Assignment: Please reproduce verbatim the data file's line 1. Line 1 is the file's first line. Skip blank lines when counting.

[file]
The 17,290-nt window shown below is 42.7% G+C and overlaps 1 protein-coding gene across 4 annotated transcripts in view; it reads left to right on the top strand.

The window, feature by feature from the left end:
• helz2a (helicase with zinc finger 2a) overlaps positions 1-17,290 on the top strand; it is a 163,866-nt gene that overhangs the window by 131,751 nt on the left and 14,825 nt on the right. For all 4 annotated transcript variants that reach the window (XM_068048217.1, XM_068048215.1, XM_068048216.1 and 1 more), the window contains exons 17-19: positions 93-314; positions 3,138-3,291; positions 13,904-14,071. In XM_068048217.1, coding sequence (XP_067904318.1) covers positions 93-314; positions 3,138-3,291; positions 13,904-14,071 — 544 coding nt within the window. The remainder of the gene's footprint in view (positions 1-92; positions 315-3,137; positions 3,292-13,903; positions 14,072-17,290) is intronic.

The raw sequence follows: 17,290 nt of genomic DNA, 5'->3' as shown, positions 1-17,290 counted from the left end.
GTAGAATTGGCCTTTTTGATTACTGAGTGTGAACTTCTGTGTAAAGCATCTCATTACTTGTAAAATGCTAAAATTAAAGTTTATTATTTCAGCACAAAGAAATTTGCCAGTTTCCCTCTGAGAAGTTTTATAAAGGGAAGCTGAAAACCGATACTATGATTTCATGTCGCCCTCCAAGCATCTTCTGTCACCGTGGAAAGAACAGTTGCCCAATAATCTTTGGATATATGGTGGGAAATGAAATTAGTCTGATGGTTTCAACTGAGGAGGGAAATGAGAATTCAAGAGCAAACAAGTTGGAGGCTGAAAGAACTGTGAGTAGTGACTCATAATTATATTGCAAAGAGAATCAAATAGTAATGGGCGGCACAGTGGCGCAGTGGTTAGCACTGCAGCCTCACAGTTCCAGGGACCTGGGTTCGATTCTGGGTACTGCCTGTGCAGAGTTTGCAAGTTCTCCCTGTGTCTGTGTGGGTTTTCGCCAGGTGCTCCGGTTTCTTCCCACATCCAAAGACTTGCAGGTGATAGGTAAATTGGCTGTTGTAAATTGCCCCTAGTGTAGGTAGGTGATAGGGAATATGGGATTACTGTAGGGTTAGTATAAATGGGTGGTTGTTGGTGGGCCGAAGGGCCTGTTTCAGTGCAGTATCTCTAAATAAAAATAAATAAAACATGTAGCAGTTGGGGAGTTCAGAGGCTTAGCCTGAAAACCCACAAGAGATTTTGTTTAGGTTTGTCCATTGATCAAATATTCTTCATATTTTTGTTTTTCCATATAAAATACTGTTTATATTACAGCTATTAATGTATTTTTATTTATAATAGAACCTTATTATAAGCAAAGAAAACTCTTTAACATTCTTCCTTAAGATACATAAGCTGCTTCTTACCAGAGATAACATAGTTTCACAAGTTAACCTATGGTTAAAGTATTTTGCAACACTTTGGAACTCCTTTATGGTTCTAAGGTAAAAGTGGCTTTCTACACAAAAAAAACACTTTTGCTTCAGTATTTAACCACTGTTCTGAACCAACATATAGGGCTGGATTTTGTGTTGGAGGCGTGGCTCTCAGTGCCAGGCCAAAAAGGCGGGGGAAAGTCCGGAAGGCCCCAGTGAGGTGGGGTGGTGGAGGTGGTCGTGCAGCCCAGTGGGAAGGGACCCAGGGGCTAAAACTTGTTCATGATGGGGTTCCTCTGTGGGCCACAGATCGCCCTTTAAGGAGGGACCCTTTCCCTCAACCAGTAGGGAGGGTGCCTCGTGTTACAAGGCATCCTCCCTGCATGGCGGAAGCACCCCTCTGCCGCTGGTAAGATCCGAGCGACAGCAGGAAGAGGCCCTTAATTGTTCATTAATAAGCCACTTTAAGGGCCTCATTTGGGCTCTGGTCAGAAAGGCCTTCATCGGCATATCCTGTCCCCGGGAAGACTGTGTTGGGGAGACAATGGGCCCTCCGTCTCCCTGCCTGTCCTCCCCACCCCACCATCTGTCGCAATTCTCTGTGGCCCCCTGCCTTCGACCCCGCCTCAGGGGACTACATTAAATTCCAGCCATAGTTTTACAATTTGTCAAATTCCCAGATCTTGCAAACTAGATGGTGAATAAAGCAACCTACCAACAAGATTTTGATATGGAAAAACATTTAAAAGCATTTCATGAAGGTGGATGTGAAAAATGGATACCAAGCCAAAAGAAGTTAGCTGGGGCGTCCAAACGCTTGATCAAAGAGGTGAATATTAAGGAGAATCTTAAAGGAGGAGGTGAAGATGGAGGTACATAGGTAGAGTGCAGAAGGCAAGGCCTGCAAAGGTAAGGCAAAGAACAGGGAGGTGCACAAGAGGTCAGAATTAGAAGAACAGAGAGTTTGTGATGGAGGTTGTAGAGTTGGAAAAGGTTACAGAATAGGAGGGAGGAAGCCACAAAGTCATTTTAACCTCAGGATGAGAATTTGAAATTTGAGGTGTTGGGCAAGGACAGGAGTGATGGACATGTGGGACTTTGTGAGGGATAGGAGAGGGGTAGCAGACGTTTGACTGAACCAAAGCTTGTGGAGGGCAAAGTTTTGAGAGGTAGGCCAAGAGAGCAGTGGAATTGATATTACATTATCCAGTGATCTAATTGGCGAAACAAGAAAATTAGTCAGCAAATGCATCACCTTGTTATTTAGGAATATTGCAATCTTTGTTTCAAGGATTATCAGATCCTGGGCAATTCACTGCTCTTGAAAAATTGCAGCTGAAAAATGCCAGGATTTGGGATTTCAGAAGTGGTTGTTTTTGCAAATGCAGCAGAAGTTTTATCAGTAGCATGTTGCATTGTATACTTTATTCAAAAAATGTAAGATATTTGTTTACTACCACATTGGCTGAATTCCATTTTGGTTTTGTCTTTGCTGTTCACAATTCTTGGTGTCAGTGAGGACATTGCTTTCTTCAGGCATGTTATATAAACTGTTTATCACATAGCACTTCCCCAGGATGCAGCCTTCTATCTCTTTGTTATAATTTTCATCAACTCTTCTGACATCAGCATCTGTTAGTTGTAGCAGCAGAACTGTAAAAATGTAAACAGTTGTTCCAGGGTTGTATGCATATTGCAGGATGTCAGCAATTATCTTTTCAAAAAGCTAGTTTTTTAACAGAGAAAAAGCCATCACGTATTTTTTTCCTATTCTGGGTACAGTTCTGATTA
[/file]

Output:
The 17,290-nt window shown below is 42.7% G+C and overlaps 1 protein-coding gene across 4 annotated transcripts in view; it reads left to right on the top strand.